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Address by Governor-General on the occasion of dedication of the Vietnam War Memorial: Dandenong, Victoria. \n



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ADDRESS BY HIS EXCELLENCY MAJOR GENERAL MICHAEL JEFFERY AC CVO MC

GOVERNOR-GENERAL OF THE COMMONWEALTH OF AUSTRALIA

ON THE OCCASION OF

DEDICATION OF THE VIETNAM WAR MEMORIAL

DANDENONG, VICTORIA 30 APRIL 2005

● Mr John Wells and Mr An Nguyen (N’win), Co-chairmen, the Vietnam War

Memorial of Victoria Incorporated ● Mr Hung Chau, President, Vietnamese Community of Australia

● Major General David McLachlan, President of the Victorian State Branch of

the RSL ● Distinguished guests

● Ladies and gentlemen

Thank you for inviting me to take part in this dedication of the Vietnam War Memorial of Victoria in memory of the servicemen and women who died in the Vietnam War.

It is a pleasure to be here among all of you who served and the families and friends who have supported you.

The splendid partnership between the Vietnamese and Australian ex-service communities, the people of Dandenong and the communities from throughout Victoria has created a remarkable visual memorial, that has as its theme, respect for service and honour for supreme sacrifice.

I commend Mr Wells the co-ordinating committee, government and opposition, corporate sponsors, and indeed the many hundreds of individuals in the community for helping establish this striking memorial to human endeavour and indomitable spirit with its helicopter wall, the wall of flags and the wall of honour. This site is indeed an outstanding example of civic respect to the fallen.

Ladies and gentlemen.

Few events in the history of Australia so greatly divided its people as the Vietnam War.

No one living in this country was unchanged by the war - whether he or she served in South East Asia, protested against the war, or watched it on television.

From the Australian perspective, the Vietnam campaign was the longest war in modern history.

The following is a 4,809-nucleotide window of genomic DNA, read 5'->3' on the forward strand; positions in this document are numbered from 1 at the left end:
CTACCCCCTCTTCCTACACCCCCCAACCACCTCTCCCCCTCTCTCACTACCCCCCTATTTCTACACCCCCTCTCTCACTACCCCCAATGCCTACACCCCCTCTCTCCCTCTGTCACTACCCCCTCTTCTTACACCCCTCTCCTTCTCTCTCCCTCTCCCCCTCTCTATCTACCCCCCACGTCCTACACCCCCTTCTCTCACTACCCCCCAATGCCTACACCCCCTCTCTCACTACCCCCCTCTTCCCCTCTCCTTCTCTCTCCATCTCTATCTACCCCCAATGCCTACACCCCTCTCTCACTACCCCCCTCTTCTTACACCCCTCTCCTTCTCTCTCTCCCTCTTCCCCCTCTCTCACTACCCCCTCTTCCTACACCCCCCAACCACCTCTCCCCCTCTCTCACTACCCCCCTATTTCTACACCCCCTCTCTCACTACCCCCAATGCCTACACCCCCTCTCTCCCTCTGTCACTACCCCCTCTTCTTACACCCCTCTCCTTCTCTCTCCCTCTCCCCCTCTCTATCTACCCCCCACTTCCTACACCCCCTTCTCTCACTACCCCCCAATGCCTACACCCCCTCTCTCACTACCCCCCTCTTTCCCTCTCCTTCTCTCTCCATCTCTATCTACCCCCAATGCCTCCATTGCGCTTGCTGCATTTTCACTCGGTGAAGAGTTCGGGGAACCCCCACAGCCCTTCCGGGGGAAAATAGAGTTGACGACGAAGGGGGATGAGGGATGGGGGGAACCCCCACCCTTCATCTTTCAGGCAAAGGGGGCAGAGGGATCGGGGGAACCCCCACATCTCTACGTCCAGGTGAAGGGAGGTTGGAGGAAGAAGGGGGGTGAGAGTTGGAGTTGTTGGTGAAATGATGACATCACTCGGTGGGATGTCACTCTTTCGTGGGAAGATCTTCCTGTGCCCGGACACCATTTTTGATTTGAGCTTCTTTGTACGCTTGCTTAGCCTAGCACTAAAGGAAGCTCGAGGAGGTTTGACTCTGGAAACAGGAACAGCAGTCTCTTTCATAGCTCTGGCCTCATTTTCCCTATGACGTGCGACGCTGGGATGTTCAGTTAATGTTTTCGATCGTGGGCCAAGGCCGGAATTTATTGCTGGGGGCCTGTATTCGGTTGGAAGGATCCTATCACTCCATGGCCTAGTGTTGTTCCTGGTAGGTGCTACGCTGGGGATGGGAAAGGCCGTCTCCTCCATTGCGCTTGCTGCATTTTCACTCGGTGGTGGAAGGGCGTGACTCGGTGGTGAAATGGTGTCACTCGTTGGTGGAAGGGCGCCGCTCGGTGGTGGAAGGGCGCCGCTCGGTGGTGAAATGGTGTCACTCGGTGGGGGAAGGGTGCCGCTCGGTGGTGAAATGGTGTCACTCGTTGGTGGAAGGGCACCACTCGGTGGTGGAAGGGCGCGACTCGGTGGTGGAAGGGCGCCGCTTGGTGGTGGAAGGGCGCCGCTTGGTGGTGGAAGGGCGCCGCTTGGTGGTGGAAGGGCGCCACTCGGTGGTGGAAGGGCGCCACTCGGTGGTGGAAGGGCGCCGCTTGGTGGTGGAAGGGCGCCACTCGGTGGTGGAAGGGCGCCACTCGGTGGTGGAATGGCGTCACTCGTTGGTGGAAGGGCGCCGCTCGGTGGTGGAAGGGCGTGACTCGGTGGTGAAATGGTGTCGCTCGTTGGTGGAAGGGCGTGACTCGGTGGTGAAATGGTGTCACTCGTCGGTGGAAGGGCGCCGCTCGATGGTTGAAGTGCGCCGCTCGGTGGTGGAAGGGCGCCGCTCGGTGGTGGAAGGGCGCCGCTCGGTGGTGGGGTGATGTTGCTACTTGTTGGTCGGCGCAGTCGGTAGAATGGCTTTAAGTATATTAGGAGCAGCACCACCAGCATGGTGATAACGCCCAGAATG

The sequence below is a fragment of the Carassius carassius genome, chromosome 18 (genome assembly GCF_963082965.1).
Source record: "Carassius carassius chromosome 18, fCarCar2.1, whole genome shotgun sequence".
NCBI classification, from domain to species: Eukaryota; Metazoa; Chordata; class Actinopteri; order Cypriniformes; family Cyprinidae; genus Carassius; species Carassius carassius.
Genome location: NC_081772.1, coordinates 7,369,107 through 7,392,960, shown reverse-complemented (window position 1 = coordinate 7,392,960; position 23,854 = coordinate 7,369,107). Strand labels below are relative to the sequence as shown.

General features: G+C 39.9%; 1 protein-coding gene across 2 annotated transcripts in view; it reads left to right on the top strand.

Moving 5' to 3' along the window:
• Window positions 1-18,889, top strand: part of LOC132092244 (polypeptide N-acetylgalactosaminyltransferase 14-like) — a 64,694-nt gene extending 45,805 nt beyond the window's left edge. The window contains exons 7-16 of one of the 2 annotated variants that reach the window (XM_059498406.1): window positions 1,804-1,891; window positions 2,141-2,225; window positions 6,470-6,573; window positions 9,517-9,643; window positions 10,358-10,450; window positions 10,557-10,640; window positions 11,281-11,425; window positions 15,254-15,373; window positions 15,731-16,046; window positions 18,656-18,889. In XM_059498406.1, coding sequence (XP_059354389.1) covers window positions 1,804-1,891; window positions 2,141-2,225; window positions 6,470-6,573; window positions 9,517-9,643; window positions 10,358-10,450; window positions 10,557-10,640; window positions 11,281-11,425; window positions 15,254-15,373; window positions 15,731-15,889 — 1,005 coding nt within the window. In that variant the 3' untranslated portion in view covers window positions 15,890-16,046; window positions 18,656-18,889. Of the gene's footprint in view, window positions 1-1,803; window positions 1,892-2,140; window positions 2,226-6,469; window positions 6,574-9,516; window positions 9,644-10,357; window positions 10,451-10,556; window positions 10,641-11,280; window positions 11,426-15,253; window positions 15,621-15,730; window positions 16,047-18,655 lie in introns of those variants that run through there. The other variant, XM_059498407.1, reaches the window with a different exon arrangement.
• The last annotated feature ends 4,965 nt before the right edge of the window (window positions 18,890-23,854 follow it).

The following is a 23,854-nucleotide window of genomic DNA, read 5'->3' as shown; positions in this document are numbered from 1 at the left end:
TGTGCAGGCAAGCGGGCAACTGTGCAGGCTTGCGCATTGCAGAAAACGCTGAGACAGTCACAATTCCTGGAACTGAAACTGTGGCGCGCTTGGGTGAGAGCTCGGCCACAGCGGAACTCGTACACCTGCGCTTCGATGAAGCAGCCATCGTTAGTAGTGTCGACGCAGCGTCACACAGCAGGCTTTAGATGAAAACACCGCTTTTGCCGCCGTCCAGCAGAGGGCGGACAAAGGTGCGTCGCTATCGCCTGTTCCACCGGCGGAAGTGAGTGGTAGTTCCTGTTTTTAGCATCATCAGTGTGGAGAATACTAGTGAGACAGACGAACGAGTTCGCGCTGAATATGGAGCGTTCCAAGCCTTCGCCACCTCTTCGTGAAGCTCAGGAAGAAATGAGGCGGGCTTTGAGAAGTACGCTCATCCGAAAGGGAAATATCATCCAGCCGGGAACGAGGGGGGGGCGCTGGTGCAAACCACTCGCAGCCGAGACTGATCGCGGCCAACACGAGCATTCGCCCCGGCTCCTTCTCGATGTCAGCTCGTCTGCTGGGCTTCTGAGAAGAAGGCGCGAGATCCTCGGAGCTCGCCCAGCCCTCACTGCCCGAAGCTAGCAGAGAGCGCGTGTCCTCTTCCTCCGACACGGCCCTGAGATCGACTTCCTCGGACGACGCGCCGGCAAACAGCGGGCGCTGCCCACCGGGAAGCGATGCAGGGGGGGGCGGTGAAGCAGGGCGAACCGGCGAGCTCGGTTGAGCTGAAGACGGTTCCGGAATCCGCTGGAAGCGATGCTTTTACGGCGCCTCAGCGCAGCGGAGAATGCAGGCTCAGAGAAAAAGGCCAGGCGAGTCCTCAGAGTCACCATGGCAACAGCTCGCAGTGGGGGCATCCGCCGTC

It raised political passions and moral controversy in this country and throughout the western world.

And it played an important part in shaping the political destiny of South East Asia.

Historians recount that, at the time, Western democracies were alarmed by the existing spread of communism and its potential to expand into new regions.

They pointed to examples of the desperately fought Malaya/Singapore Emergency which lasted twelve years from 1948, the bitter Korean War following the communist attack on the South in 1950, the Cuban Missile Crisis of October 1962, and the attempted overthrow of the Indonesian Government by the Communist PKI in 1965.

The Domino Theory, that if one country becomes communist then other nations in

the region would probably follow, was taken seriously, and one result was the establishment of the South East Asia Treaty Organisation headquartered in Bangkok.

In this political context, America, Australia and other nations ultimately committed forces to the Vietnam War, a war they failed to win.

Of the almost 47,000 Australians who served in Vietnam, more than 500 were killed in action and around 2400 were wounded.

And for Vietnam the loss of life was enormous. It was a desperate, traumatic time of painful memories for so many from both sides.

Ladies and gentlemen.